You can still light your subject with a soft diffused light as long as you control the spill from the light so that it does not reach the background. You can do this by moving your subject further from the background, using a less intense light closer to your subject and setting your light at a higher angle.
If you are looking for drama, however, go ahead and light your subject with a small, hard light. To make the light as dramatic as possible, control its edge with a barn door or flag and set it at a higher angle and more to the side of the subject. This will create a very dramatic look with no spill on the background. Because HDV sees more detail in the light areas as well as dark, you will be able to see more detail in the brightly-lit face against a dark background. Add another subject lit by a small, hard light in the distance and you have the makings of a film noir look (see Figure 2.)
Not only does HDV see more clearly and into the shadows, it also sees color more distinctly. While this is a designer’s dream, it can be a nightmare when it comes to lighting.
Every kind of light has a specific color and HDV is very sensitive to those colors. Mixing fluorescent light with indoor light can leave your subjects with a greenish cast. The blonde-haired actress you hired as your talent will suddenly have greenish hair! While this is a problem, it is one easily solved. When setting up your lighting, always make sure all of your lights have the same color temperature. One solution is to turn off the fluorescent lights in the office and close the blinds to the outside light. If you can’t turn off the lights or keep out the outdoor light, use color-correction filters to change the color temperature of the most easily changed source. If you do a lot of shooting in offices and cannot turn off the lights, you can either use color correction filters to change your regular video lights to match the fluorescents, or invest in small fluorescent lights made for shooting video. If you are shooting in a room with a lot of outdoor light that you can’t control, place color-temperature-blue (CTB) gels in front of your video lights and white balance for outdoor lighting.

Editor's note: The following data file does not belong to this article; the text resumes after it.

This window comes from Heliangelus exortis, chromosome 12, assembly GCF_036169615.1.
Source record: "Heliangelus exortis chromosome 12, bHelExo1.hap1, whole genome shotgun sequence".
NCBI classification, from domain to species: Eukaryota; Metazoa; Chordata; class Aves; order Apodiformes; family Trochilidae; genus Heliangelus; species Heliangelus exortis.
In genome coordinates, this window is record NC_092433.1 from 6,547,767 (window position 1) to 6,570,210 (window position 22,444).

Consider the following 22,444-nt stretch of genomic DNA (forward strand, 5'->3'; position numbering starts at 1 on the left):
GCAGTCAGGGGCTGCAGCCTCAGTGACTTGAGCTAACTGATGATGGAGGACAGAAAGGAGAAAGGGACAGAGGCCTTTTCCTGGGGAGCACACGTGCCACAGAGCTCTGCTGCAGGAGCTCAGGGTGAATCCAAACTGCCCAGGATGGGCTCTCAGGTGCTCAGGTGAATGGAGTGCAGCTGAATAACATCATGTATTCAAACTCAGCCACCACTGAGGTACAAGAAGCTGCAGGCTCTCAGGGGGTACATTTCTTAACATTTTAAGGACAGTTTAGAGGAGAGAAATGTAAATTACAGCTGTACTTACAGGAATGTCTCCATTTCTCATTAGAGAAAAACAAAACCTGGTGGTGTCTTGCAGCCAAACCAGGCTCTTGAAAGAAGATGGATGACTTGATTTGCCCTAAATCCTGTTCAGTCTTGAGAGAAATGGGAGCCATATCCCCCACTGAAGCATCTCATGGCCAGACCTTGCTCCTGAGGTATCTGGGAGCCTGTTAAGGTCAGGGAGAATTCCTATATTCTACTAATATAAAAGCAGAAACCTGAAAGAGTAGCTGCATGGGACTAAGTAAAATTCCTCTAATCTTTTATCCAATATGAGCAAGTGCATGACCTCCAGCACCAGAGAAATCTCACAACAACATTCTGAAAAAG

Can You See Clearly Now?
The keys to lighting for HDV are controlling the falloff of your light, making sure you choose hard and soft lights wisely and always design for both shadow and light. Finally, you must remember, especially with HDV, it is very important that you white balance every time you change lighting situations.
Contributing Editor Dr. Robert G. Nulph is an Associate Professor of Communication Studies and an independent video/film director.
[Sidebar: It’s No Longer a Box]
One of the most challenging and artistically pleasing aspects of HDV is its 16:9 aspect ratio. Because there is more horizontal screen space, it is important that you use lighting to draw attention to your subject and light the background in a way that enhances your subject and helps tell the story. Always light your subject so that they are brighter than the background. Control spill light with flags. Use light to help tell the story. Focus small, diffused light on objects that give your viewers an inside look at the personality of your subject.